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Chrome plating chemistry lesson




Q. I've read some of your threads and understand the reasons for not doing chrome plating as a school project. But I would like to understand more about the chemistry of chrome plating (the information from text book is very scanty). Could you give me some information on that (I've searched the internet but I'm getting a lot of commercial stuff instead).

Thank you,

Cheah Khye P.
- Alor Star, Kedah, Malaysia
2003



"Chromium Plating"
by Weiner & Walmsley

on AbeBooks
** rarely available **

or Amazon
** rarely available **

(affil links)

"Hard Chromium plating"
by Robert K. Guffie

on AbeBooks

or Amazon

(currently UTL on eBay)

(affil links)

"Electrodeposition of Chromium from Chromic acid Solutions"
by George Dubpernell"

on AbeBooks

or Amazon

(affil links)

A. Hello Cheah. We appreciate your interest.

Chromium is an element and 'chrome' is a slang word for it. Chrome plating is the electrolytic deposition of chromium from an aqueous solution containing (usually) Chromic Acid (H2Cr04) and a "catalyst", usually sulfuric acid.

The exact steps in the deposition process (i.e., all the intermediate species of ions and compounds) have been the subject of large and deep research projects that are beyond my understanding or that of most high school students. But if we look at just the beginning and the end, rather than trying to understand every intermediate state, the situation is that we start with chrome ions in solution in a Cr+6 state as chromic acid, and we end up with Cr+0 metal -- and the driving force towards this is a DC current source which supplies 6 electrons to the workpiece for each atom of chrome to be deposited on it. However, chrome plating is exceptionally inefficient (much less efficient than most other plating processes). It's usually only about 12-15 percent efficient, which means that only 12-15 percent of the electricity supplied is actually applied towards reducing hexavalent chromium ions to chromium metal. The other 85-88 percent is 'wasted' in separating water molecules into hydrogen and oxygen.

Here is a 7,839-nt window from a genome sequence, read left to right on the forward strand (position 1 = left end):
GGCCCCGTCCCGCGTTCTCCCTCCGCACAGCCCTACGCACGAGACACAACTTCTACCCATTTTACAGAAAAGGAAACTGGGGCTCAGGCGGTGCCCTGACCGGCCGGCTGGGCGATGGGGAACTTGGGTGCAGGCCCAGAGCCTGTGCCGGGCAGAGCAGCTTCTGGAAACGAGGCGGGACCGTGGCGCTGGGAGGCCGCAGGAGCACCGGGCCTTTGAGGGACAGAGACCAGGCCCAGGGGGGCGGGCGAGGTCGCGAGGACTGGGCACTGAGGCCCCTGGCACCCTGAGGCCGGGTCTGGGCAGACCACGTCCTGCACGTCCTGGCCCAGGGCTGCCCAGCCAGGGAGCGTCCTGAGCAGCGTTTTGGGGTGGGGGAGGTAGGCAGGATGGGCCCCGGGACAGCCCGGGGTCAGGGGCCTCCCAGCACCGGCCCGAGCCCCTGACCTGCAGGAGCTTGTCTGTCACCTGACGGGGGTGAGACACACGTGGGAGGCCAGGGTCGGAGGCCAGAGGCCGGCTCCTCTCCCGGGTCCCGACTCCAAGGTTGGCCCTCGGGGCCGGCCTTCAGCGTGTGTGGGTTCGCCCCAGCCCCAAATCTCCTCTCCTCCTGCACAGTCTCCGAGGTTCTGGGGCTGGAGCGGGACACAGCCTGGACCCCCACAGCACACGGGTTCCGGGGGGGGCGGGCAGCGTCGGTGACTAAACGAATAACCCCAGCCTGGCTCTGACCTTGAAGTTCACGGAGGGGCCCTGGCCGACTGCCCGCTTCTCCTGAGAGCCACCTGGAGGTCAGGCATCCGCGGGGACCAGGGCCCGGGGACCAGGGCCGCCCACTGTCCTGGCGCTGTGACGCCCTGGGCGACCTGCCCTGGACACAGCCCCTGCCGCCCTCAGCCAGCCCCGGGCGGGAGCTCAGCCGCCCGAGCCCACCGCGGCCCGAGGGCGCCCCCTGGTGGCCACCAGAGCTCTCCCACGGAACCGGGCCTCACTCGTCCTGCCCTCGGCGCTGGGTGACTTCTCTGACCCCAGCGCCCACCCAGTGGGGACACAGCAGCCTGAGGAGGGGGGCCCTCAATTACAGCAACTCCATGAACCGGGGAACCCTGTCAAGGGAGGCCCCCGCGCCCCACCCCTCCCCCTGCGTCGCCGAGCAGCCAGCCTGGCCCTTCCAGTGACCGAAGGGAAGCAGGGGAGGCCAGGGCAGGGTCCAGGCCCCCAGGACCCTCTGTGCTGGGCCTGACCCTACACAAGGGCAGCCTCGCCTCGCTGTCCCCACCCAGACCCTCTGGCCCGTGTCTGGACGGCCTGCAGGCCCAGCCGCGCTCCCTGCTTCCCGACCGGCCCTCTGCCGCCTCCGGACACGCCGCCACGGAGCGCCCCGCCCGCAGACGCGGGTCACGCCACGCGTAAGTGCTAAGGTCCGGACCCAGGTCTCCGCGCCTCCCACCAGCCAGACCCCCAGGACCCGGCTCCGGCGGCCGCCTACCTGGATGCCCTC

You may be interested in our FAQ, "Introduction to Chrome Plating". Further, while your text book may not have much information on chrome plating, your library might. I have 3 books just about chrome plating.
and most plating books will have a chapter on chrome plating. Best of luck.

Ted Mooney, finishing.com
Ted Mooney, P.E.
Striving to live Aloha
finishing.com - Pine Beach, New Jersey
2003


A. Chrome plating generates a huge amount of heat, so probably half of the wasted electricity goes into heat rather than gas. Some chrome plating processes add a "catalyst" which very probably is not a true catalyst. I think that it has a higher efficiency by raising the hydrogen and the oxygen overvoltage potential which means that less gas is formed. Big trade secret as to how and why it works!

James Watts
- Navarre, Florida
2003




Q. I just wondered why if chrome-plating is so inefficient, why is it not possible to start the plating process using the stable trivalent chromium, rather than hexavalent chromium, since the chromium ions will reach the +3 state during the reduction anyway? Surely this will save some energy during the reaction?

James McBridie
- Sheffield, Yorkshire, England
December 22, 2014


A. Hi James. Yes, it is possible to do chrome plating from a trivalent rather than hexavalent bath, and it is widely practiced for decorative nickel-chrome plating. But plating from a trivalent chromium bath is not easy either, introduces its own problems, and requires special proprietary chemistry, special anodes, and in some approaches, membranes to separate the anode ions from the cathode ions.

If you use the search engine to look for "trivalent chrome plating", you will find a bunch of threads on the subject.

Trivalent chromium and hexavalent chromium are also both used in processes for chromate conversion coating/passivation of aluminum and zinc plated components so, to reduce confusion as you review the threads, skip those that don't relate directly to chrome plating. Good luck.

Regards,

Ted Mooney, finishing.com
Ted Mooney, P.E.
Striving to live Aloha
finishing.com - Pine Beach, New Jersey
December 2014




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